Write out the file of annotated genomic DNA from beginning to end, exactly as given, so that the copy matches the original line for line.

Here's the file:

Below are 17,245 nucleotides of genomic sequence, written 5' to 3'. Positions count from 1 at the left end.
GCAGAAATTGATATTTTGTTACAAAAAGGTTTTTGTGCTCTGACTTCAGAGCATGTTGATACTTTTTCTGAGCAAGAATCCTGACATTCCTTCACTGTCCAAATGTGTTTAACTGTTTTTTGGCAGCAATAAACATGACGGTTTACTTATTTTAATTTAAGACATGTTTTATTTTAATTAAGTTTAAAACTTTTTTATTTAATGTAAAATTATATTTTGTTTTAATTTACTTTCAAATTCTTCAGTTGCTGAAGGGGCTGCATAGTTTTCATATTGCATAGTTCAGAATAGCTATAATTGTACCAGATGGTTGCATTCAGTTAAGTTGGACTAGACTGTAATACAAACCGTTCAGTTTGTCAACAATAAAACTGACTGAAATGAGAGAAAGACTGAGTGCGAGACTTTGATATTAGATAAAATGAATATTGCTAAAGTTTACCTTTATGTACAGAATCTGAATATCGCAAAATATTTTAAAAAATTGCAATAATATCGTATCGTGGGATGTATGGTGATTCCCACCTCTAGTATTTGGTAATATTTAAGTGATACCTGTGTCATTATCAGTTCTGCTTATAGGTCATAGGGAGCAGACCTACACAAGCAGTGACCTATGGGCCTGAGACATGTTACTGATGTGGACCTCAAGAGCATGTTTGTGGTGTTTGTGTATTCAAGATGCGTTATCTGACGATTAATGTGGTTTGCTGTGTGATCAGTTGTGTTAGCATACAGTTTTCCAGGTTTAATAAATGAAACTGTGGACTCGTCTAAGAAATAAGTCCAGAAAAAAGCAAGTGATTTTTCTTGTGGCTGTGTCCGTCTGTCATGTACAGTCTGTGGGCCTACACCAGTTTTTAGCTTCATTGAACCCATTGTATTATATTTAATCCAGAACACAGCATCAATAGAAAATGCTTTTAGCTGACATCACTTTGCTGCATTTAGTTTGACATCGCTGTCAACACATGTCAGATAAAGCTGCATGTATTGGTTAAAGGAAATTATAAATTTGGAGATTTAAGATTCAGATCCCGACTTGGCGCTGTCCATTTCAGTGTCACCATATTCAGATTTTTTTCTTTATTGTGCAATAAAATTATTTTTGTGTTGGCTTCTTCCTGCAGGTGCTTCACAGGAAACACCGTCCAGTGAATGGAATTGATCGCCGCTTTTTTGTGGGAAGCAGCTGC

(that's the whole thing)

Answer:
Below are 17,245 nucleotides of genomic sequence, written 5' to 3'. Positions count from 1 at the left end.
GCAGAAATTGATATTTTGTTACAAAAAGGTTTTTGTGCTCTGACTTCAGAGCATGTTGATACTTTTTCTGAGCAAGAATCCTGACATTCCTTCACTGTCCAAATGTGTTTAACTGTTTTTTGGCAGCAATAAACATGACGGTTTACTTATTTTAATTTAAGACATGTTTTATTTTAATTAAGTTTAAAACTTTTTTATTTAATGTAAAATTATATTTTGTTTTAATTTACTTTCAAATTCTTCAGTTGCTGAAGGGGCTGCATAGTTTTCATATTGCATAGTTCAGAATAGCTATAATTGTACCAGATGGTTGCATTCAGTTAAGTTGGACTAGACTGTAATACAAACCGTTCAGTTTGTCAACAATAAAACTGACTGAAATGAGAGAAAGACTGAGTGCGAGACTTTGATATTAGATAAAATGAATATTGCTAAAGTTTACCTTTATGTACAGAATCTGAATATCGCAAAATATTTTAAAAAATTGCAATAATATCGTATCGTGGGATGTATGGTGATTCCCACCTCTAGTATTTGGTAATATTTAAGTGATACCTGTGTCATTATCAGTTCTGCTTATAGGTCATAGGGAGCAGACCTACACAAGCAGTGACCTATGGGCCTGAGACATGTTACTGATGTGGACCTCAAGAGCATGTTTGTGGTGTTTGTGTATTCAAGATGCGTTATCTGACGATTAATGTGGTTTGCTGTGTGATCAGTTGTGTTAGCATACAGTTTTCCAGGTTTAATAAATGAAACTGTGGACTCGTCTAAGAAATAAGTCCAGAAAAAAGCAAGTGATTTTTCTTGTGGCTGTGTCCGTCTGTCATGTACAGTCTGTGGGCCTACACCAGTTTTTAGCTTCATTGAACCCATTGTATTATATTTAATCCAGAACACAGCATCAATAGAAAATGCTTTTAGCTGACATCACTTTGCTGCATTTAGTTTGACATCGCTGTCAACACATGTCAGATAAAGCTGCATGTATTGGTTAAAGGAAATTATAAATTTGGAGATTTAAGATTCAGATCCCGACTTGGCGCTGTCCATTTCAGTGTCACCATATTCAGATTTTTTTCTTTATTGTGCAATAAAATTATTTTTGTGTTGGCTTCTTCCTGCAGGTGCTTCACAGGAAACACCGTCCAGTGAATGGAATTGATCGCCGCTTTTTTGTGGGAAGCAGCTGC